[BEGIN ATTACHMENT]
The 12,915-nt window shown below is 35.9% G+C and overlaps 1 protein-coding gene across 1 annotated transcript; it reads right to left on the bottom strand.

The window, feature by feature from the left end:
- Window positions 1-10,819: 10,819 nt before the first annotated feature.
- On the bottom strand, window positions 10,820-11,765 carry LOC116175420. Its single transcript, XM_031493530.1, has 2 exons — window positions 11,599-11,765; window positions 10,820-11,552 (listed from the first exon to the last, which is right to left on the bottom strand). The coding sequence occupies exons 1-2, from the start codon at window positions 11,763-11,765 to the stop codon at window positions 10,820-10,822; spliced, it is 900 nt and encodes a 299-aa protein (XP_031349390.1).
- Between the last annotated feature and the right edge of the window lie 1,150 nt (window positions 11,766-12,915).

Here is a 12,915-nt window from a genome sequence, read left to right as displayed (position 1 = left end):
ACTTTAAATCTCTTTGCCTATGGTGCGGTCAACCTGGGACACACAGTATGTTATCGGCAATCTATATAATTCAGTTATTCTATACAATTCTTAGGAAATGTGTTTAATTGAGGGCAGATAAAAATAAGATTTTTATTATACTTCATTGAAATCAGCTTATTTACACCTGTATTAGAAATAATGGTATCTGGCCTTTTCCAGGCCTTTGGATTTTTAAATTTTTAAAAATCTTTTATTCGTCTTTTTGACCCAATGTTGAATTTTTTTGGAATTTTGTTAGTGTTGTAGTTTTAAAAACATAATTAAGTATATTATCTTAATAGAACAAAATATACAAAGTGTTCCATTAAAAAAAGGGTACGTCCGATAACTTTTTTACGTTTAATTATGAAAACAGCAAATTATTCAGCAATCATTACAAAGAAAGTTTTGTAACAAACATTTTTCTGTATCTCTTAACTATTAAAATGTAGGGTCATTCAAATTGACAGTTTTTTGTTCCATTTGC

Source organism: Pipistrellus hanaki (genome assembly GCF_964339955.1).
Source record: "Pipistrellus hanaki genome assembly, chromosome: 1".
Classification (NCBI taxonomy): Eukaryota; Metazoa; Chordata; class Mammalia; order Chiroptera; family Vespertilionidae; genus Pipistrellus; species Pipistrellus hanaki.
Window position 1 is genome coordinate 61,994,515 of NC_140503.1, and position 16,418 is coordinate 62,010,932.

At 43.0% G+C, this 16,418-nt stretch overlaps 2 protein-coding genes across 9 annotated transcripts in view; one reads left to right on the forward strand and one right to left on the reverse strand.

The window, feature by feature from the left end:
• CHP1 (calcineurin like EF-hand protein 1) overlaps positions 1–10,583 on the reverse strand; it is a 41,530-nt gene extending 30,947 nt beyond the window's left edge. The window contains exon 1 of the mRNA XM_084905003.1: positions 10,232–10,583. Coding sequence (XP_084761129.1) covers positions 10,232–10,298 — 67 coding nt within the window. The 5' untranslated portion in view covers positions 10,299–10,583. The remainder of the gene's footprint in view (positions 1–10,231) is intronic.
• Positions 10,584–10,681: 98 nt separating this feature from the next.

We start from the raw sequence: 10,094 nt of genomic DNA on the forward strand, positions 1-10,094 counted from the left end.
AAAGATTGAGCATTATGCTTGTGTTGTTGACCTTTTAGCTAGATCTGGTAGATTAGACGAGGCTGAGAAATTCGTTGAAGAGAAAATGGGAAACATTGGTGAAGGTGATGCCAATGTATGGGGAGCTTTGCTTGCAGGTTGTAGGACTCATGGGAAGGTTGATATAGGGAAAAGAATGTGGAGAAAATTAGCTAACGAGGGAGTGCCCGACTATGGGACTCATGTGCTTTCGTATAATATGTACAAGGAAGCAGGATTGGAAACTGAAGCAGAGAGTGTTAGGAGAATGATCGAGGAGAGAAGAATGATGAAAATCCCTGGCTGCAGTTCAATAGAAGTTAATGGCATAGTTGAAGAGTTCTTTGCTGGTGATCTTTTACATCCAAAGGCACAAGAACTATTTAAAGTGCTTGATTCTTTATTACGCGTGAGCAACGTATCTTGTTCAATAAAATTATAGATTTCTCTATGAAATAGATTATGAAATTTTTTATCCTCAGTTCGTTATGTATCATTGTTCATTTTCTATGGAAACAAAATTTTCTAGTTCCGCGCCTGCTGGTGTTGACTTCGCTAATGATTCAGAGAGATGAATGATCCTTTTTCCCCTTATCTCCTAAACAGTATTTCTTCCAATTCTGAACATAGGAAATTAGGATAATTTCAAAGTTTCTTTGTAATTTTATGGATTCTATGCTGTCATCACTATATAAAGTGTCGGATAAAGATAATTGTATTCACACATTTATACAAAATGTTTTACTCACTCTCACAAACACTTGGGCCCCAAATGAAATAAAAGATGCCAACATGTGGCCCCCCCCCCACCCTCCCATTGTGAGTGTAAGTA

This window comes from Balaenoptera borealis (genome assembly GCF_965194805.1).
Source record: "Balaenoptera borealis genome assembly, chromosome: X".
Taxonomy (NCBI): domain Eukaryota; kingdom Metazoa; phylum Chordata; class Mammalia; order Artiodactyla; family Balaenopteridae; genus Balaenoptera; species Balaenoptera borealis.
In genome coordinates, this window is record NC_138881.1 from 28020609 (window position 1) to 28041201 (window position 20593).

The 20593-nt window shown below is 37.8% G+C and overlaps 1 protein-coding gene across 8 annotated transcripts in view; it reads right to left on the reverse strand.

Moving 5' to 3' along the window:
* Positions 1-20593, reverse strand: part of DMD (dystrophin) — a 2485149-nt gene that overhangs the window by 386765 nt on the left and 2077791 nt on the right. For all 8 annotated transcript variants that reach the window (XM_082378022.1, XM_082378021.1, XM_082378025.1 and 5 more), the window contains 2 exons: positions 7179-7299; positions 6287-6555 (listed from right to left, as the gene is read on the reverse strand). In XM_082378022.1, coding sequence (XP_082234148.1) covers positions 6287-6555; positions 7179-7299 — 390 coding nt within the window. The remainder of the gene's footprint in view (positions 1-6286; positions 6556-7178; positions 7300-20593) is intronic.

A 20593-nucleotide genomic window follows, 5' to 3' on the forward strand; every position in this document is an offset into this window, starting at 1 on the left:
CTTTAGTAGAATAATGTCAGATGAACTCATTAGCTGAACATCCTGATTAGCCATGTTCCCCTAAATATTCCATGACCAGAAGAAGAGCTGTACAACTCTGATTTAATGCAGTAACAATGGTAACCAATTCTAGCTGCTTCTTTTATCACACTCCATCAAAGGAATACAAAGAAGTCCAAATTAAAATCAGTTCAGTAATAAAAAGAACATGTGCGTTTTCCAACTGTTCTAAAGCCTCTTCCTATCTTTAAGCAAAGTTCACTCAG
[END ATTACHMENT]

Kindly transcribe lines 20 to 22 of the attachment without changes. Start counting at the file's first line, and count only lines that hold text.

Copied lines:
Taxonomy (NCBI): domain Eukaryota; kingdom Metazoa; phylum Chordata; class Mammalia; order Artiodactyla; family Balaenopteridae; genus Balaenoptera; species Balaenoptera borealis.
In genome coordinates, this window is record NC_138881.1 from 28020609 (window position 1) to 28041201 (window position 20593).

The 20593-nt window shown below is 37.8% G+C and overlaps 1 protein-coding gene across 8 annotated transcripts in view; it reads right to left on the reverse strand.